Feline Cherry eyes, also known as prolapsed nictitans glands, are a common eye condition in cats. The condition occurs when the cat’s third eyelid is pushed out of its normal place and begins to protrude from the corner of their eye. This protrusion can cause irritation and discomfort for your cat, as well as an unsightly appearance.
Symptoms of Feline Cherry Eyes
Common symptoms of cherry eyes include:
- Redness and swelling in the corner of their eyes
- Watery eyes
- A “bulging” appearance in the corner of their eyes
- Eye discharge
- Squinting or pawing at the affected eye
- General irritation
Causes of Feline Cherry Eyes
The exact cause of cherry eyes is not known, but it’s believed to be related to either the anatomy of the eye or their immune system. In some cases, an injury or infection in the area can lead to cherry eyes. It’s also possible that genetics plays a role in some cats.
Diagnosing Feline Cherry Eyes
If you think that your cat might have cherry eyes, it’s important to get veterinary advice as soon as possible. Diagnosing the condition can involve a physical examination along with tests like an eye ultrasound or X-rays.
Stages of Feline Cherry Eyes
There are three stages of cherry eyes.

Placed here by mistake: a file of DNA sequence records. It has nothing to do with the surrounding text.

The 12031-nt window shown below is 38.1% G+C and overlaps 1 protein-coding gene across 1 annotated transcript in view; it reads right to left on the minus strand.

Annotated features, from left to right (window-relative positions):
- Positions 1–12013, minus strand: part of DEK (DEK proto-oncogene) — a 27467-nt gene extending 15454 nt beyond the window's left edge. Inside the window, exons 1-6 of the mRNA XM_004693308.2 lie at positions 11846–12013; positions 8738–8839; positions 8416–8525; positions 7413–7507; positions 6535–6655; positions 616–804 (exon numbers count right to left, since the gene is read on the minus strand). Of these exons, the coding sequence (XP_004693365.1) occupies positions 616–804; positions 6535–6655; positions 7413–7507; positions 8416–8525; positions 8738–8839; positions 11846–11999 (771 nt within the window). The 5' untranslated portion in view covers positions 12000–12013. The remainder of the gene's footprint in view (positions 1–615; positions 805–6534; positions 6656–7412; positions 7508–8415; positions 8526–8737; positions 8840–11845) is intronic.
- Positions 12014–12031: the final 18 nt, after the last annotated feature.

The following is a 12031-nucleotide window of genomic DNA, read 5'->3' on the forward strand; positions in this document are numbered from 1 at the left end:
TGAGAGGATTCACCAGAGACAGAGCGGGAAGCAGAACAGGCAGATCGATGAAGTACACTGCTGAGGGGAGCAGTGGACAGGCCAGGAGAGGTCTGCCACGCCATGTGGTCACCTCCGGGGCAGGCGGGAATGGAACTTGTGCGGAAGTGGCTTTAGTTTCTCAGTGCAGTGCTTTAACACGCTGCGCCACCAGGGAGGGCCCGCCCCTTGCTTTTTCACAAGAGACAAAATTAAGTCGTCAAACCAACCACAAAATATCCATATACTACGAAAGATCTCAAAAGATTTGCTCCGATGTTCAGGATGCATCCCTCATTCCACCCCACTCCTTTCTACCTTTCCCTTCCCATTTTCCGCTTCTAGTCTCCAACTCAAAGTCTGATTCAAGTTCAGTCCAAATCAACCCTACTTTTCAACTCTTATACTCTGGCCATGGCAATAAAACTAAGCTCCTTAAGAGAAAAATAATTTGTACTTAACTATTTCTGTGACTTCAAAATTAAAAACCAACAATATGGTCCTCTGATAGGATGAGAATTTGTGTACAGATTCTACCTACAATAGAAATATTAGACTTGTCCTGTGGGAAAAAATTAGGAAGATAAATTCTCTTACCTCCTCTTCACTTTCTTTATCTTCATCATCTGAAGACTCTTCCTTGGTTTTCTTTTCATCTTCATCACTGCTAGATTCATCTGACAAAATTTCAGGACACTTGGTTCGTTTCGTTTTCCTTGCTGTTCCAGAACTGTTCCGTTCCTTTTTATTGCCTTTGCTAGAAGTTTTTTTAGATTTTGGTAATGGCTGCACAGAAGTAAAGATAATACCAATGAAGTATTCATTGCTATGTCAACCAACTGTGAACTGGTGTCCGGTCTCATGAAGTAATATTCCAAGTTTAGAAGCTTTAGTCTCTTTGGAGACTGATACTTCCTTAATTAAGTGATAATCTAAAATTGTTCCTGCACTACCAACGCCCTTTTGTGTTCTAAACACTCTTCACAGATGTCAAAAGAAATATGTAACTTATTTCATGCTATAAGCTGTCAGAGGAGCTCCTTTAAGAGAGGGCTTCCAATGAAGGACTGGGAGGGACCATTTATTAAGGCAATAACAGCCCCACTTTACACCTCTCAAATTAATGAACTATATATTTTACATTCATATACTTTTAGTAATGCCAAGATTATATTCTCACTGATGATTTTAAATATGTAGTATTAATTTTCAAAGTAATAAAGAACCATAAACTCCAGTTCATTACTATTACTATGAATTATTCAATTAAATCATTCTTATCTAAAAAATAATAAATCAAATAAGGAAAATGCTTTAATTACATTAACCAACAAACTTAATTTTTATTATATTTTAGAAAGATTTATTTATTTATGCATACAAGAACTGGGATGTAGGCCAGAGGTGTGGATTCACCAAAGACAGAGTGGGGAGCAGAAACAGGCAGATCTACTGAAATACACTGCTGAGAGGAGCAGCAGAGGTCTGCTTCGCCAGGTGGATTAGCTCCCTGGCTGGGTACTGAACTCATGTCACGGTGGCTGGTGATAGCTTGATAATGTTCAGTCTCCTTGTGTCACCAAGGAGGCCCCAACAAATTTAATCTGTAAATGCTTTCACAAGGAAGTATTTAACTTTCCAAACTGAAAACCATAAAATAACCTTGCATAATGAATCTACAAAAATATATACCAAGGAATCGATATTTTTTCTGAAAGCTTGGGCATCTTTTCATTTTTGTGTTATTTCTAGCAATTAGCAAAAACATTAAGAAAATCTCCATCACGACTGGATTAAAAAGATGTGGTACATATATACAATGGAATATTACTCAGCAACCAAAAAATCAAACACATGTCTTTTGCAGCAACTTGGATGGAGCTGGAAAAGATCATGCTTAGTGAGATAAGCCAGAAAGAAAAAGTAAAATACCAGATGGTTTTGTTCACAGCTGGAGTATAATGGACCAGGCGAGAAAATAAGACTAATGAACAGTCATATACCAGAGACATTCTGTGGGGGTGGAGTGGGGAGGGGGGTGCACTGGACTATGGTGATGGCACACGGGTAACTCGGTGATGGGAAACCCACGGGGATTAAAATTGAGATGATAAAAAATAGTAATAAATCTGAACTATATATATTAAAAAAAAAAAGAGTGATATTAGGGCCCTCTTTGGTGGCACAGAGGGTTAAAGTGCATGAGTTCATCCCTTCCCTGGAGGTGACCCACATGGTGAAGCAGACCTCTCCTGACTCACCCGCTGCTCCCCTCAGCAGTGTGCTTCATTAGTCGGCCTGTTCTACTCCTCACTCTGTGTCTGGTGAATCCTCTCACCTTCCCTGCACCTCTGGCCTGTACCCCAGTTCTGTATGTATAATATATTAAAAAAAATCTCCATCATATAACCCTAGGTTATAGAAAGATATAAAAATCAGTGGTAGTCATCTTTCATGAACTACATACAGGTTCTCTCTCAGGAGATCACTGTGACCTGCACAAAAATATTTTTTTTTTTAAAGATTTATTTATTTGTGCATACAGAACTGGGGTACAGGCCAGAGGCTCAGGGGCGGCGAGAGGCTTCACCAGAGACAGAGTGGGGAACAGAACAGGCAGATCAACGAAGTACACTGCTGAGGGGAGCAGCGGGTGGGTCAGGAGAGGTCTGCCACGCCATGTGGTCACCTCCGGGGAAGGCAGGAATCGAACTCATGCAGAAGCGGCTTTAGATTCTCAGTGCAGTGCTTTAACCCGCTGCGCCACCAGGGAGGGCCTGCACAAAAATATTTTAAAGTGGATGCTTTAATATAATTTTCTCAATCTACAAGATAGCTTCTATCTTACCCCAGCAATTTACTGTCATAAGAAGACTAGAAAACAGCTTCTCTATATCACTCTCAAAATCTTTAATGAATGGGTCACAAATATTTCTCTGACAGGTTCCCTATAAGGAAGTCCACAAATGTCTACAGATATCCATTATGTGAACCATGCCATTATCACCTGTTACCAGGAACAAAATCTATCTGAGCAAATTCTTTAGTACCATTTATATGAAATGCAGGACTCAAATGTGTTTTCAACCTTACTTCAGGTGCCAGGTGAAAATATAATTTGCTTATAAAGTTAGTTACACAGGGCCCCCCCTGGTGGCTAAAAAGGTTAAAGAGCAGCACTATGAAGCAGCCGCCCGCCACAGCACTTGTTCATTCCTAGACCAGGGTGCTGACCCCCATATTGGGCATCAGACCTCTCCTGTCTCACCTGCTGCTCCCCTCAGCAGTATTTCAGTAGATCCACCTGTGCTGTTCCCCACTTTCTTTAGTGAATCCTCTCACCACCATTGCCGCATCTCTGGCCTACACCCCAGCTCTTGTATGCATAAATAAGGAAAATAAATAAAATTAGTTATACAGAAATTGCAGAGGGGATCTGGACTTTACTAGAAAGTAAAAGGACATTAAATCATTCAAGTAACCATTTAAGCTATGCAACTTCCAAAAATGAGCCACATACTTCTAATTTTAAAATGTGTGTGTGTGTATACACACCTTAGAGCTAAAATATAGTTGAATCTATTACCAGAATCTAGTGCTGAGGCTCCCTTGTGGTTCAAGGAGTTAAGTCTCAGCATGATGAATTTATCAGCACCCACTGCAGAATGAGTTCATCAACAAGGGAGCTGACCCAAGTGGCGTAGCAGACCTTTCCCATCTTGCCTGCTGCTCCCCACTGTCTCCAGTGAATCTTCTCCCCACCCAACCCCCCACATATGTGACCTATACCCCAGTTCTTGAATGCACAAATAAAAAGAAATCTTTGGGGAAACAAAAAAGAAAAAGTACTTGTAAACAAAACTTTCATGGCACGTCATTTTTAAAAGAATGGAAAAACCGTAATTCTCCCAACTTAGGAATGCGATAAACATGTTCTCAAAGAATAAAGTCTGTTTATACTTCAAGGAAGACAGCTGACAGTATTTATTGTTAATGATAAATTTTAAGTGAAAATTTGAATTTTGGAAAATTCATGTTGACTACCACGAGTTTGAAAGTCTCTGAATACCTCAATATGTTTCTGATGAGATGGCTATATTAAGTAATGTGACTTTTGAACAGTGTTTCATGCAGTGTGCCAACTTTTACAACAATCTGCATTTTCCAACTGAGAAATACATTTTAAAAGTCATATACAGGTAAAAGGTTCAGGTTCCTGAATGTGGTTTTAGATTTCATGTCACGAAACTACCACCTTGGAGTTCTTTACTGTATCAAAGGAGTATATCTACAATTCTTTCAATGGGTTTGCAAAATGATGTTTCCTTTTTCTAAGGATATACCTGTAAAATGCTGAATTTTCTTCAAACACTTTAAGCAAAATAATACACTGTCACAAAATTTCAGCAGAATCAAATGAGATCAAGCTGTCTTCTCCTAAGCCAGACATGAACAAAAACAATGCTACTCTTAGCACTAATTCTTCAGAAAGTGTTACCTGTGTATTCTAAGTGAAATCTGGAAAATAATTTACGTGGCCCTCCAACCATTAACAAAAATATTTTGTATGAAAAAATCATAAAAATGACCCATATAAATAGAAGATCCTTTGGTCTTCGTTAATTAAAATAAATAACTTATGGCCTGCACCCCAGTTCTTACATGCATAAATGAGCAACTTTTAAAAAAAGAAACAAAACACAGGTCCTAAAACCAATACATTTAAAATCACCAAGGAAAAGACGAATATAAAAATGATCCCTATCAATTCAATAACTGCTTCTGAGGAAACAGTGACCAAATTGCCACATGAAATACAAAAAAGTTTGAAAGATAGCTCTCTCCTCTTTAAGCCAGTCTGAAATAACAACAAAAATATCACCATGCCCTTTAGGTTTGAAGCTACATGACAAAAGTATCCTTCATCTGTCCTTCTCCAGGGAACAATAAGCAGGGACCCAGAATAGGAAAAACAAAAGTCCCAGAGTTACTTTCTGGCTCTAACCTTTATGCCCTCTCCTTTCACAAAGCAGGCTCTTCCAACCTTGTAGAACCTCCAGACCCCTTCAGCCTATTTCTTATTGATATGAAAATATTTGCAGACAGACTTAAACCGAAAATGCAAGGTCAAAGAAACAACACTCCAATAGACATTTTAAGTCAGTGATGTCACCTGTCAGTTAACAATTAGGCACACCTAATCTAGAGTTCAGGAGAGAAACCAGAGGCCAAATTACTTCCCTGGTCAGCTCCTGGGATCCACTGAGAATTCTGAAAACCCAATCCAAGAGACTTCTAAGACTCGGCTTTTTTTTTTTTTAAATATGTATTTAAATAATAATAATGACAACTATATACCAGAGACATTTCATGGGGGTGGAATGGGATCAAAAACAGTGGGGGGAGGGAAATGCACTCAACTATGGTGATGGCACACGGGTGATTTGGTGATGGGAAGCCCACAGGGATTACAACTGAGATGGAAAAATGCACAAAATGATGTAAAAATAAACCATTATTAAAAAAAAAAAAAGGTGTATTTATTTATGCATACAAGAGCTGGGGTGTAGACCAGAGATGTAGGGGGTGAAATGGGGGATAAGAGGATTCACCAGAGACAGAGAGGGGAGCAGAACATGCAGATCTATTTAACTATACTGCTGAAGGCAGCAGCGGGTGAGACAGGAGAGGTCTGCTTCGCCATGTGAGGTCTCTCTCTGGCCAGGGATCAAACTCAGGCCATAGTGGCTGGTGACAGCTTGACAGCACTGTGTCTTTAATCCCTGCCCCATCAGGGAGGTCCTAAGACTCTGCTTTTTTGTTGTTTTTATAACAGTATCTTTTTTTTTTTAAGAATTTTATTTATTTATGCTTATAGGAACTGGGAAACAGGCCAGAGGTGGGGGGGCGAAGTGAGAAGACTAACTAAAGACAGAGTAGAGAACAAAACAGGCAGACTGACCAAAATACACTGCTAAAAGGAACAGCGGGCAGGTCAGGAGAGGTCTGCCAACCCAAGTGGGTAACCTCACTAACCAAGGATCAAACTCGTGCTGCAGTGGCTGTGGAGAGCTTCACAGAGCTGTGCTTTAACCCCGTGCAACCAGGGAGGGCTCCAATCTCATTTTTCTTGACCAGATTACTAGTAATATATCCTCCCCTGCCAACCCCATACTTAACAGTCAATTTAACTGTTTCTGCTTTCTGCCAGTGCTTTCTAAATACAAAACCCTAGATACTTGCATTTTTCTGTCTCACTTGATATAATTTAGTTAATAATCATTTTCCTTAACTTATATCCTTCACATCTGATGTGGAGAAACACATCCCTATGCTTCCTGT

In the first stage, the third eyelid will be somewhat swollen and slightly protrude from the corner of their eye.
In the second stage, swelling increases and will begin to cover their pupil.
In the third and final stage, the entire third eyelid is visible and covers both parts of their eye.
Treating Feline Cherry Eyes
The primary treatment for cherry eyes is surgery. During the procedure, a veterinarian will remove the affected gland and reposition it in its normal place. The repositioning should help reduce irritation and improve the appearance of your cat’s eye.
In some cases, steroids or antibiotics can also be prescribed to reduce inflammation and infection before surgery. Supportive care like warm compresses and eye drops can also be beneficial.
It’s important to get veterinary attention as soon as possible if you think your cat might have cherry eyes. With the proper treatment, your cat should make a full recovery and return to normal activity levels in no time.
Preventing Feline Cherry Eyes
The best way to prevent cherry eyes is to give your cat good eye care. Good eye care includes regular check-ups from a veterinarian and treating any eye infections promptly. It’s important to make sure your cat’s environment is free from irritants and allergens that could trigger the condition.